Responding to a Targeted Probe and Educate Review
A healthcare practice or other provider or supplier receives a letter from their Medicare Administrative Contractor (MAC). The letter notifies the provider that they have been selected for a Targeted Probe and Educate (TPE) review. This initial letter, the Notice of Review, likely does not include any specific records requests but indicates that the MAC will request records at a later date. The letter may briefly describe the TPE process as including three rounds of claims review with education after each round. This letter will likely warn that, if a provider/supplier fails to improve the accuracy of its claims after three rounds, the MAC will refer the provider/supplier to CMS for additional action, such as prepayment review, extrapolation of overpayments, referral to a RAC, or other disciplinary action.
A provider or supplier navigating a TPE review should take care to comply with the program’s requirements and timelines and should be aware of the potential consequences of a review. A TPE review can take months or years to resolve and can have devastating impacts on a provider’s business, up to and including revocation of Medicare billing privileges and placement on the CMS Preclusion List.
After the Notice of Review, the MAC will send Additional Documentation Requests (ADR) for 20-40 claims. However, these ADRs may be indistinguishable from any other, with no indication of the added importance of being pursuant to a TPE audit. The ADRs will require a response within 45 days. After the provider submits the documentation, the MAC is required to provide direct one-on-one education to the provider. The MAC will then issue a letter that outlines its findings. If a high number of claims are denied, the MAC will proceed to a second round of review of 20-40 claims and education. If a high number of claims are denied again, the MAC will proceed to a third round.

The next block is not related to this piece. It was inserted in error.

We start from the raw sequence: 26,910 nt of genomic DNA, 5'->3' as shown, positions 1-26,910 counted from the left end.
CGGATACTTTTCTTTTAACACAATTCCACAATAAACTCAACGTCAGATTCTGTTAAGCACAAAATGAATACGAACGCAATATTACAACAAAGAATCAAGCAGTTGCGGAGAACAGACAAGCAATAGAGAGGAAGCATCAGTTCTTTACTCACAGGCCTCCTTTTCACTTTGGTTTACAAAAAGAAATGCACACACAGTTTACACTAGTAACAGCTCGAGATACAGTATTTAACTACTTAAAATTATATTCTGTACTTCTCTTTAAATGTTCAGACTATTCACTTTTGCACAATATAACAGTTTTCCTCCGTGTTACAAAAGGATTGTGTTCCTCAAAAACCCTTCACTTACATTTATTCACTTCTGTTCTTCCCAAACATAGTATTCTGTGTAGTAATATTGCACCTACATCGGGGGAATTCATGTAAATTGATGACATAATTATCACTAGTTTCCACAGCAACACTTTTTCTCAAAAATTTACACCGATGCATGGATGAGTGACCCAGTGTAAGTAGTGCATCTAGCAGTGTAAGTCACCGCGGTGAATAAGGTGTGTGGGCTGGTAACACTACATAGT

Closely monitoring the process of the TPE review can be critical to a successful resolution. First, a provider should keep its mailing address in PECOS current, as much of the communication regarding the review will be mailed to this address. Once a provider is under review, it may consider directly communicating with representatives of the MAC as well. Second, failure to respond to the ADRs will likely result in claim denials. Third, failure to schedule or participate in any education offered by the MAC may lead the MAC to proceed to another round of review. Further, CMS may construe high levels of denials after three rounds, including denials on the merits and denials for failure to submit documentation, as a “pattern or practice” of noncompliant billing that is grounds for revocation of billing privileges. Therefore, a provider should remember that claims denied under TPE can and should be appealed within the normal claims appeal timeframes. By the time a provider is appealing a revocation based on a TPE review, the deadlines to appeal the claims have often long passed and CMS may treat the denials as final.
For over 35 years, Wachler & Associates has represented healthcare providers and suppliers nationwide in a variety of health law matters, and our attorneys can assist providers and suppliers in navigating or appealing a TPE review. If you or your healthcare entity has any questions pertaining to healthcare compliance, please contact an experienced healthcare attorney at 248-544-0888 or email@example.com.